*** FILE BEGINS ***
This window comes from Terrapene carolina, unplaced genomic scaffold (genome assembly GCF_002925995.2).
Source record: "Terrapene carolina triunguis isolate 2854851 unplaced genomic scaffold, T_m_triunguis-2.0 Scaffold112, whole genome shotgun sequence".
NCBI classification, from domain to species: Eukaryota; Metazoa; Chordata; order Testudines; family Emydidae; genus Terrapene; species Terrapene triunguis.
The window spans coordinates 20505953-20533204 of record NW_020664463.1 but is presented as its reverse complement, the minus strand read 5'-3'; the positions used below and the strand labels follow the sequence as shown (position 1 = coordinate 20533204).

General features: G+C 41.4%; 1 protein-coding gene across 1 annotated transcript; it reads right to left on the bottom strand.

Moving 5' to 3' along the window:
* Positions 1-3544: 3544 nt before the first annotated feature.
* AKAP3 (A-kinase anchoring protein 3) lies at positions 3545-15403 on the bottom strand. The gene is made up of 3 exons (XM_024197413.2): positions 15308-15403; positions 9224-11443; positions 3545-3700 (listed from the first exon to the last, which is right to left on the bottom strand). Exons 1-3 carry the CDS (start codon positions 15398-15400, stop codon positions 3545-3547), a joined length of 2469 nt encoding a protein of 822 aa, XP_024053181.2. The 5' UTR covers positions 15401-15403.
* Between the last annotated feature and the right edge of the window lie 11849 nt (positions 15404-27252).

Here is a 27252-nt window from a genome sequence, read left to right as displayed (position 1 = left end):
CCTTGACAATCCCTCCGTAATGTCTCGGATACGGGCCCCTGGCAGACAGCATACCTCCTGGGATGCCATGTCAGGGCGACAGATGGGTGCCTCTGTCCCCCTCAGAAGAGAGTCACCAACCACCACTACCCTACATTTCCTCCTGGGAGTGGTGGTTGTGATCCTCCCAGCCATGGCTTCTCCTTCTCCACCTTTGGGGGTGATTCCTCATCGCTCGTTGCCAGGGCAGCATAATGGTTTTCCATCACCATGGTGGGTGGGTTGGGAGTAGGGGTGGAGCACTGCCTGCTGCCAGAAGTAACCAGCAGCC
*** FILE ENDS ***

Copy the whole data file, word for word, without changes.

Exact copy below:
This window comes from Terrapene carolina, unplaced genomic scaffold (genome assembly GCF_002925995.2).
Source record: "Terrapene carolina triunguis isolate 2854851 unplaced genomic scaffold, T_m_triunguis-2.0 Scaffold112, whole genome shotgun sequence".
NCBI classification, from domain to species: Eukaryota; Metazoa; Chordata; order Testudines; family Emydidae; genus Terrapene; species Terrapene triunguis.
The window spans coordinates 20505953-20533204 of record NW_020664463.1 but is presented as its reverse complement, the minus strand read 5'-3'; the positions used below and the strand labels follow the sequence as shown (position 1 = coordinate 20533204).

General features: G+C 41.4%; 1 protein-coding gene across 1 annotated transcript; it reads right to left on the bottom strand.

Moving 5' to 3' along the window:
* Positions 1-3544: 3544 nt before the first annotated feature.
* AKAP3 (A-kinase anchoring protein 3) lies at positions 3545-15403 on the bottom strand. The gene is made up of 3 exons (XM_024197413.2): positions 15308-15403; positions 9224-11443; positions 3545-3700 (listed from the first exon to the last, which is right to left on the bottom strand). Exons 1-3 carry the CDS (start codon positions 15398-15400, stop codon positions 3545-3547), a joined length of 2469 nt encoding a protein of 822 aa, XP_024053181.2. The 5' UTR covers positions 15401-15403.
* Between the last annotated feature and the right edge of the window lie 11849 nt (positions 15404-27252).

Here is a 27252-nt window from a genome sequence, read left to right as displayed (position 1 = left end):
CCTTGACAATCCCTCCGTAATGTCTCGGATACGGGCCCCTGGCAGACAGCATACCTCCTGGGATGCCATGTCAGGGCGACAGATGGGTGCCTCTGTCCCCCTCAGAAGAGAGTCACCAACCACCACTACCCTACATTTCCTCCTGGGAGTGGTGGTTGTGATCCTCCCAGCCATGGCTTCTCCTTCTCCACCTTTGGGGGTGATTCCTCATCGCTCGTTGCCAGGGCAGCATAATGGTTTTCCATCACCATGGTGGGTGGGTTGGGAGTAGGGGTGGAGCACTGCCTGCTGCCAGAAGTAACCAGCAGCC